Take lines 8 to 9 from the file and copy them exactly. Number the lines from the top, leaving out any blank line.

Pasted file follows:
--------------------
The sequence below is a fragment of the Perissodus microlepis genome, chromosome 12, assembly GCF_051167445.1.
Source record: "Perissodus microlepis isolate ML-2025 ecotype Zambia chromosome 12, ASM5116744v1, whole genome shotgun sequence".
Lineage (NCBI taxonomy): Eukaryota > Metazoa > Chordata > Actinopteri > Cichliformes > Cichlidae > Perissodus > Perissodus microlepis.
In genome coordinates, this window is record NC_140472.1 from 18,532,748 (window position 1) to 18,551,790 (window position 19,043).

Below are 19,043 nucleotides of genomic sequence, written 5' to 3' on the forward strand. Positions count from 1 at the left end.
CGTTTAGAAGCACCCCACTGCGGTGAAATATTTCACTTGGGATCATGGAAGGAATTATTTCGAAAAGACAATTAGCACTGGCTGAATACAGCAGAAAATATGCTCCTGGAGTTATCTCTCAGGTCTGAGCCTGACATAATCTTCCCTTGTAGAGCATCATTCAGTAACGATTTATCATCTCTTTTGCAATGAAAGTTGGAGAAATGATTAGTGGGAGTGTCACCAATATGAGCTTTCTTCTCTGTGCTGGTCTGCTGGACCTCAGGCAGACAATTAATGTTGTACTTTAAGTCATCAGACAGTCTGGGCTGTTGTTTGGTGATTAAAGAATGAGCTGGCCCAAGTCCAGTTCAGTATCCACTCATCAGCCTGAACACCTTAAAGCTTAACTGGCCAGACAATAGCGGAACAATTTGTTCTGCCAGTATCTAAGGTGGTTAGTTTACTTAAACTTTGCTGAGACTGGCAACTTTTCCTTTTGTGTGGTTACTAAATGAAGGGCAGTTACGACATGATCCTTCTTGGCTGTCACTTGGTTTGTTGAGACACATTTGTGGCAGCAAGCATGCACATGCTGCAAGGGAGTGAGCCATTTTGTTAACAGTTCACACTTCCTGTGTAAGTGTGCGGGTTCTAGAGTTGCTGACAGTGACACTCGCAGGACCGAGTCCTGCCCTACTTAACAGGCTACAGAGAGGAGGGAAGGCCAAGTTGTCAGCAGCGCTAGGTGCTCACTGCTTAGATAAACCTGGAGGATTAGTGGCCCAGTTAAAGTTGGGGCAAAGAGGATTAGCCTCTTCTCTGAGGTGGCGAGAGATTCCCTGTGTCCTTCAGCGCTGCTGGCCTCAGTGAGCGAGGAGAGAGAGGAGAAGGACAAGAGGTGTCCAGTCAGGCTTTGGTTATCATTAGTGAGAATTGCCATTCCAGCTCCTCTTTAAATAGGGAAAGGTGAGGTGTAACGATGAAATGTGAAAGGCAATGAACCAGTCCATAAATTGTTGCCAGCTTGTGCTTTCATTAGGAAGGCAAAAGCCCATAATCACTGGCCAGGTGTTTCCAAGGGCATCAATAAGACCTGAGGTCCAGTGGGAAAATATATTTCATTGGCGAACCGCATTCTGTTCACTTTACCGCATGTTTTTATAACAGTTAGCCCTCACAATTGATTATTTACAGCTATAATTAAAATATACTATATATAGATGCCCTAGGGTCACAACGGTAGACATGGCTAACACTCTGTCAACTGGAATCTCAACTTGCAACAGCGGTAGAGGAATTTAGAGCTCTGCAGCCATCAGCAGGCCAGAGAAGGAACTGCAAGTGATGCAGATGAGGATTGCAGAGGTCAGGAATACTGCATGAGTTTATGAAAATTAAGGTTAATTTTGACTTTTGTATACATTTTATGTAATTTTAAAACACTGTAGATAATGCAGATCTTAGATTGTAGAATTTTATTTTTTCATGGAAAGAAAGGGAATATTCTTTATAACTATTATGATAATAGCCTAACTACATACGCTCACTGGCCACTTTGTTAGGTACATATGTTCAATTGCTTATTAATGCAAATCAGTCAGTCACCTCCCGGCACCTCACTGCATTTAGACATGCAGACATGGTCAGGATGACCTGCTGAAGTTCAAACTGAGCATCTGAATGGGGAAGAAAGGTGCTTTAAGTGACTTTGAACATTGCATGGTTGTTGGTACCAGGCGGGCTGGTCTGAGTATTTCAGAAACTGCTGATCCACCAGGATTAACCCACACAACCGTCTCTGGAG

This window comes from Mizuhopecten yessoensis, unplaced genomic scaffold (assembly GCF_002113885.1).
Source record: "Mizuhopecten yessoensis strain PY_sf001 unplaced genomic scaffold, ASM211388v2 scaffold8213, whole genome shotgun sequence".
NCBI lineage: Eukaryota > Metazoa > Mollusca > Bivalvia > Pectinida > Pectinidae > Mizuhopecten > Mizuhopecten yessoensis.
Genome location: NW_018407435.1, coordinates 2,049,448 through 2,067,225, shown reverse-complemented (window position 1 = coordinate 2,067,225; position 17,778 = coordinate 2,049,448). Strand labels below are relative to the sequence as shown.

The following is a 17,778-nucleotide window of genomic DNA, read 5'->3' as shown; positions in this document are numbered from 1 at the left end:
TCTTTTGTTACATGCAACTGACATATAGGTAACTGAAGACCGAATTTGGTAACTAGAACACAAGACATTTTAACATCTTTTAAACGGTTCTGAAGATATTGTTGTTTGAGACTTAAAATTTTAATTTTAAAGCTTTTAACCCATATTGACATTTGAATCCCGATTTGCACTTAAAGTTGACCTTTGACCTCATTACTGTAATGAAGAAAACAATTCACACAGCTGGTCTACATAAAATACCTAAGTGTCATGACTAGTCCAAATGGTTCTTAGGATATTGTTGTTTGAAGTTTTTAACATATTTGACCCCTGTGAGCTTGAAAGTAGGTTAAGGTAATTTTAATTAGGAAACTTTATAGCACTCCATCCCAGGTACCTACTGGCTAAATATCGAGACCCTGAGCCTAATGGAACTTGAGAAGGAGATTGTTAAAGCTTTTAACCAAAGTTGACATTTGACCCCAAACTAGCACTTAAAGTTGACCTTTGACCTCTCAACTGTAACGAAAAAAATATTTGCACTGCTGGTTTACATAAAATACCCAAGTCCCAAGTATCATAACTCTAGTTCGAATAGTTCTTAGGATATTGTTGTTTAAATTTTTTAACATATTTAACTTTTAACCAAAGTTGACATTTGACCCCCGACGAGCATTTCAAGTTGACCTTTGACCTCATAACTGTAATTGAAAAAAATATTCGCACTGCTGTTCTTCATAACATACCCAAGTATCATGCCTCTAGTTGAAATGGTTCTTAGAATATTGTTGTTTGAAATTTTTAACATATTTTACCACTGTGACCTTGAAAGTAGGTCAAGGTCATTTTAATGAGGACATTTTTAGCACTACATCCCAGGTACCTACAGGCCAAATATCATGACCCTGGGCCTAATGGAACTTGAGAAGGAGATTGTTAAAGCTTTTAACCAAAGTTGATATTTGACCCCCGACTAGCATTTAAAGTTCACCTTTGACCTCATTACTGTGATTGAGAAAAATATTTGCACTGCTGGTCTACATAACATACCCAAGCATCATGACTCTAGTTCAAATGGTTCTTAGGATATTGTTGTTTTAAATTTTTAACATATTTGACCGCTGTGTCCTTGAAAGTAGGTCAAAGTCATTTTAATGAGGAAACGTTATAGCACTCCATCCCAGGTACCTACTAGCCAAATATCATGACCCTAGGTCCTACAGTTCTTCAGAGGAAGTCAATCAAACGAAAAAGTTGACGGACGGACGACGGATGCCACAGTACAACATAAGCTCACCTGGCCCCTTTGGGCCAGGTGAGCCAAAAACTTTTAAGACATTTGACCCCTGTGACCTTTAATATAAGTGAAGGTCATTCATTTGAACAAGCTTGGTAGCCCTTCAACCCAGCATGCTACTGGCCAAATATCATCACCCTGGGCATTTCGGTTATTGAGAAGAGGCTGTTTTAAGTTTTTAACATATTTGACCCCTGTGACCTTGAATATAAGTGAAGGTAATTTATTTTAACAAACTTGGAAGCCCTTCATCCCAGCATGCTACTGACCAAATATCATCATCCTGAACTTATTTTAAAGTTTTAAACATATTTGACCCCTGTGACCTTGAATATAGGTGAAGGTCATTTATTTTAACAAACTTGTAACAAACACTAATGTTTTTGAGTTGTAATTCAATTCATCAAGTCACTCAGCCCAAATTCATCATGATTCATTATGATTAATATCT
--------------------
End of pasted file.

Source record: "Mizuhopecten yessoensis strain PY_sf001 unplaced genomic scaffold, ASM211388v2 scaffold8213, whole genome shotgun sequence".
NCBI lineage: Eukaryota > Metazoa > Mollusca > Bivalvia > Pectinida > Pectinidae > Mizuhopecten > Mizuhopecten yessoensis.